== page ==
Each story speaks strongly to IWM’s remit to tell the stories of those who experienced conflict first hand. They cover diverse fronts and topics – preparations for D-Day and the advance into Normandy; the war in Malaya; London during the Blitz and SOE operations in occupied Europe and each author – three men and a woman – all have fascinating back stories. These are Second World War novels about the truth of war written by those who were actually there.About the Author

David Piper was best known as director of the National Portrait Gallery, the Fitzwilliam Museum in Cambridge and the Ashmolean Museum in Oxford. The novel is based on his time serving with the Indian Army in Malaya where he was captured by the Japanese and spent three years as a POW. His son, Tom Piper, was the designer of the hugely successful Blood Swept Lands and Seas of Red installation of ceramic poppies at the Tower of London to commemorate the First World War Centenary.

Buy Trial by Battle by David Piper at Amazon Uk

About the book

A quietly shattering and searingly authentic depiction of the claustrophobia of jungle warfare in Malaya described by William Boyd as ‘A tremendous rediscovery of a brilliant novel. Extremely well-written, its effects are both sophisticated and visceral. Remarkable’, and VS Naipaul as ‘one of the most absorbing and painful books about jungle warfare that I have read’ and by Frank Kermode as ‘probably the best English novel to come out of the Second World War.’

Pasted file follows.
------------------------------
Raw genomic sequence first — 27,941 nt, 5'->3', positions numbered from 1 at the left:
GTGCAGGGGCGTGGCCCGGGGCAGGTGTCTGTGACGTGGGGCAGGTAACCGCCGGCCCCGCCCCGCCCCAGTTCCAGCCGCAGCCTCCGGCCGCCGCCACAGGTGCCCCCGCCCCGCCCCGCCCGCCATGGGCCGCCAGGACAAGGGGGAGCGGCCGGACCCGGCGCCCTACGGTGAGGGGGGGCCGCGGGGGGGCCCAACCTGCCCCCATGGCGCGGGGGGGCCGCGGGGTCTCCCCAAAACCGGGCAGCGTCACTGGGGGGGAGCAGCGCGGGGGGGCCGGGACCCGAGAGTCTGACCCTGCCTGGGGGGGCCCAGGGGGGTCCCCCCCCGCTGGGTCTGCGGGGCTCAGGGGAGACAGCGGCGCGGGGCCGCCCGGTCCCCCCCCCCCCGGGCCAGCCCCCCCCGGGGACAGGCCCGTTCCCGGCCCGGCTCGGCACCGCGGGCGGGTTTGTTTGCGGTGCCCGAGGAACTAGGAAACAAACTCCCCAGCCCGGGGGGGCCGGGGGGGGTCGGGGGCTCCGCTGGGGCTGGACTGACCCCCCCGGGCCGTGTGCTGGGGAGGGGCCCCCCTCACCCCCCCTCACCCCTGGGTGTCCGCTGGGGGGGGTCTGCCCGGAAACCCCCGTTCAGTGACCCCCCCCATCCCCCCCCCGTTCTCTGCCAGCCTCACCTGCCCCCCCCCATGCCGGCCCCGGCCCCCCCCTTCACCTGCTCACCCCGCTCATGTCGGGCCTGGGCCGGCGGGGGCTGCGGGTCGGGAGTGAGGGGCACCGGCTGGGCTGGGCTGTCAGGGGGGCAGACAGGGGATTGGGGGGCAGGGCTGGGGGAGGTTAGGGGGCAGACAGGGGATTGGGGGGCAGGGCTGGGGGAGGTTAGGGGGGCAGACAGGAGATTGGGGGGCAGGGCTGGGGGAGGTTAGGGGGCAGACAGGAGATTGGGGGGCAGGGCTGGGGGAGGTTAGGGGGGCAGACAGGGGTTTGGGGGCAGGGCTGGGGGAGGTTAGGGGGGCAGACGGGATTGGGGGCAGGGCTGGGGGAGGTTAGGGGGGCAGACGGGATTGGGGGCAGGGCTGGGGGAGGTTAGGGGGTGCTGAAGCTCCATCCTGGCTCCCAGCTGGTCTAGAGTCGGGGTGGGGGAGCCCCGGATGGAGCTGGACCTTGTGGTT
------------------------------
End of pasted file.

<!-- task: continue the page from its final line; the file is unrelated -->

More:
Review

This is one of four books being released by the Imperial War Museum to mark the 80th anniversary of the outbreak of the Second World War. I believe they should be part of school curriculum – part of a learning experience for the younger generations. It’s hard for them to fathom how many people lost their lives, returned with life-changing injuries, so they can live their lives in freedom now.

When events like the Great War and the Second World War are so far back in history that the remaining few eye-witnesses will soon be a memory themselves – it’s important to remind the young of the lost generations and the trauma those involved went through.

Part and parcel of that is shining a spotlight on the literature that was written by authors who had first-hand experience of the hell that is war.

What makes this book and the fictional account of his factual experiences so exceptional is the way Piper captures a different kind of warfare in his story. Warfare in settings that the soldiers weren’t trained for – in this case the jungle. He captures the suffocating feel of the jungle. The feeling of isolation, which is countered by the danger you can’t see coming in the dense foliage. Soldiers trained for the desert had no idea how to cope with the jungle. It made them more vulnerable to the enemy.

At the same time Piper also gives an accurate account of the colonialism that was still alive and well in India at the time. The difficulties between Indian soldiers, Indian officers and the British officers sent in to control them all.

It’s a gripping piece of war fiction, written with brutal honesty and the kind of realism only an eye-witness can bring to the table.

Buy Trial by Battle at Amazon Uk or go to Goodreads for any other retailer. Imperial War Museum Wartime Classics will all be on sale Thursday 26 September 2019; cost £8.99 paperback.

About the Imperial War Museums – IWM

IWM (Imperial War Museums) tells the story of people who have lived, fought and died in conflicts involving Britain and the Commonwealth since the First World War.

‘Our unique collections, made up of the everyday and the exceptional, reveal stories of people, places, ideas and events. Using these, we tell vivid personal stories and create powerful physical experiences across our five museums that reflect the realities of war as both a destructive and creative force. We challenge people to look at conflict from different perspectives, enriching their understanding of the causes, course and consequences of war and its impact on people’s lives.